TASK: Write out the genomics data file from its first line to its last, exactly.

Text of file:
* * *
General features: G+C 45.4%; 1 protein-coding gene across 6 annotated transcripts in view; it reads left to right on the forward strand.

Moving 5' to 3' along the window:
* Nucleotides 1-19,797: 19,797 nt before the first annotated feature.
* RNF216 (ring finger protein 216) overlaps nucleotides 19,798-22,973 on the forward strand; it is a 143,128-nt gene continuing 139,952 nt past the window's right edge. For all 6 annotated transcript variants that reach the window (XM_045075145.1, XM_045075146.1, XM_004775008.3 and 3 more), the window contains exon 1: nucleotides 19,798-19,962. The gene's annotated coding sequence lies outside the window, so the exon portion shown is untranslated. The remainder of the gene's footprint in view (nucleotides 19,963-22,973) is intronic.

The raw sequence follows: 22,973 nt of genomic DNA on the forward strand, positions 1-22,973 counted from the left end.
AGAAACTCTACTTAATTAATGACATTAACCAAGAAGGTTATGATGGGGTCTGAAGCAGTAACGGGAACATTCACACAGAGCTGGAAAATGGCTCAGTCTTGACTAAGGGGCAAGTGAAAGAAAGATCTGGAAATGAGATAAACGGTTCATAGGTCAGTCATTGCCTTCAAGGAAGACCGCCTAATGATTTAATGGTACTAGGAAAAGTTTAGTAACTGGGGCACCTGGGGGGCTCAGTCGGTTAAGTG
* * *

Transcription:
General features: G+C 45.4%; 1 protein-coding gene across 6 annotated transcripts in view; it reads left to right on the forward strand.

Moving 5' to 3' along the window:
* Nucleotides 1-19,797: 19,797 nt before the first annotated feature.
* RNF216 (ring finger protein 216) overlaps nucleotides 19,798-22,973 on the forward strand; it is a 143,128-nt gene continuing 139,952 nt past the window's right edge. For all 6 annotated transcript variants that reach the window (XM_045075145.1, XM_045075146.1, XM_004775008.3 and 3 more), the window contains exon 1: nucleotides 19,798-19,962. The gene's annotated coding sequence lies outside the window, so the exon portion shown is untranslated. The remainder of the gene's footprint in view (nucleotides 19,963-22,973) is intronic.

The raw sequence follows: 22,973 nt of genomic DNA on the forward strand, positions 1-22,973 counted from the left end.
AGAAACTCTACTTAATTAATGACATTAACCAAGAAGGTTATGATGGGGTCTGAAGCAGTAACGGGAACATTCACACAGAGCTGGAAAATGGCTCAGTCTTGACTAAGGGGCAAGTGAAAGAAAGATCTGGAAATGAGATAAACGGTTCATAGGTCAGTCATTGCCTTCAAGGAAGACCGCCTAATGATTTAATGGTACTAGGAAAAGTTTAGTAACTGGGGCACCTGGGGGGCTCAGTCGGTTAAGTG